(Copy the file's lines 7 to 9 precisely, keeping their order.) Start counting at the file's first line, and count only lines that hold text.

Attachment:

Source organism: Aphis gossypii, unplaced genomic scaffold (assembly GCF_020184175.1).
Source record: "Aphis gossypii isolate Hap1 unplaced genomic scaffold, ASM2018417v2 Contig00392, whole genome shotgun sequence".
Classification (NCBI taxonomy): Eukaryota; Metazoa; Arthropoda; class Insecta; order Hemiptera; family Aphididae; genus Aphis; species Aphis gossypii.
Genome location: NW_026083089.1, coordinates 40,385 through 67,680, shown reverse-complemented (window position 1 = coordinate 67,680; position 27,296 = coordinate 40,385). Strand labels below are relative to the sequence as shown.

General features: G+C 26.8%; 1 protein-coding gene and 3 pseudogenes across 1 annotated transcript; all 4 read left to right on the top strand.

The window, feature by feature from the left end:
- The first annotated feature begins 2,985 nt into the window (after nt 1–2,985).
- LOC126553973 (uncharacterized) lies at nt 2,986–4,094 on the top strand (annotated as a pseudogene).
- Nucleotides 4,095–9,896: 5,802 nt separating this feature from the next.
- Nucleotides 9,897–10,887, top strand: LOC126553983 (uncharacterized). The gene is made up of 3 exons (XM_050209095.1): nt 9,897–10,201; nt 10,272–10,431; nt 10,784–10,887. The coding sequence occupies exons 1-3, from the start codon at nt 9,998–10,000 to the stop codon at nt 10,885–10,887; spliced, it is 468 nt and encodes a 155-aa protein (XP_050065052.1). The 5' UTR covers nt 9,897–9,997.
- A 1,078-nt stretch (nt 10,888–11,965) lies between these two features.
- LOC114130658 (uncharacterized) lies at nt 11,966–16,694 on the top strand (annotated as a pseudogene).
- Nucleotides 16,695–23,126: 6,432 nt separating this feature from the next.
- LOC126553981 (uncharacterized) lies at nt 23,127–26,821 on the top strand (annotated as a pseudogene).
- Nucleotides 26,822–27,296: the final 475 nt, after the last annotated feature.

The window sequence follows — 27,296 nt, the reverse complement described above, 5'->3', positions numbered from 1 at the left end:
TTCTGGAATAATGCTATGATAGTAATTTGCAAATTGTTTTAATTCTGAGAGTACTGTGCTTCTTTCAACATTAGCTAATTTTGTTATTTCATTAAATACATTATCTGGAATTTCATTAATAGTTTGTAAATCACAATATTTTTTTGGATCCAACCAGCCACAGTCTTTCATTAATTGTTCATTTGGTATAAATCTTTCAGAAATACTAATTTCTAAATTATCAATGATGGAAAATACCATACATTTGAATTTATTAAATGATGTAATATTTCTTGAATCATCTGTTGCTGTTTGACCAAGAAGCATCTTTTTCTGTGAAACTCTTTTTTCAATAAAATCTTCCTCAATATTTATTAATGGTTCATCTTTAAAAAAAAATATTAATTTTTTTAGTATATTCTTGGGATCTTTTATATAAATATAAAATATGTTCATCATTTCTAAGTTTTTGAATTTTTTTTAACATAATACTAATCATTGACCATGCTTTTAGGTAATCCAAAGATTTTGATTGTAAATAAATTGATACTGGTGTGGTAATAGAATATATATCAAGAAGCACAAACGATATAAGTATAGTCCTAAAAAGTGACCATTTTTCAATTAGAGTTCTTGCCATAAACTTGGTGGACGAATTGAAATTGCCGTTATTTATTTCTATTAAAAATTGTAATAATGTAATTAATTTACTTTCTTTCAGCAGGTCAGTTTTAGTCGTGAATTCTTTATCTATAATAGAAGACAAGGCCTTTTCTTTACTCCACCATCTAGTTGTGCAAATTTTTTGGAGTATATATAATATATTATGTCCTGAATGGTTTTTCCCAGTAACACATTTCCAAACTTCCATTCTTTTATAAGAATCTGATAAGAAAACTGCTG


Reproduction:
- The first annotated feature begins 2,985 nt into the window (after nt 1–2,985).
- LOC126553973 (uncharacterized) lies at nt 2,986–4,094 on the top strand (annotated as a pseudogene).
- Nucleotides 4,095–9,896: 5,802 nt separating this feature from the next.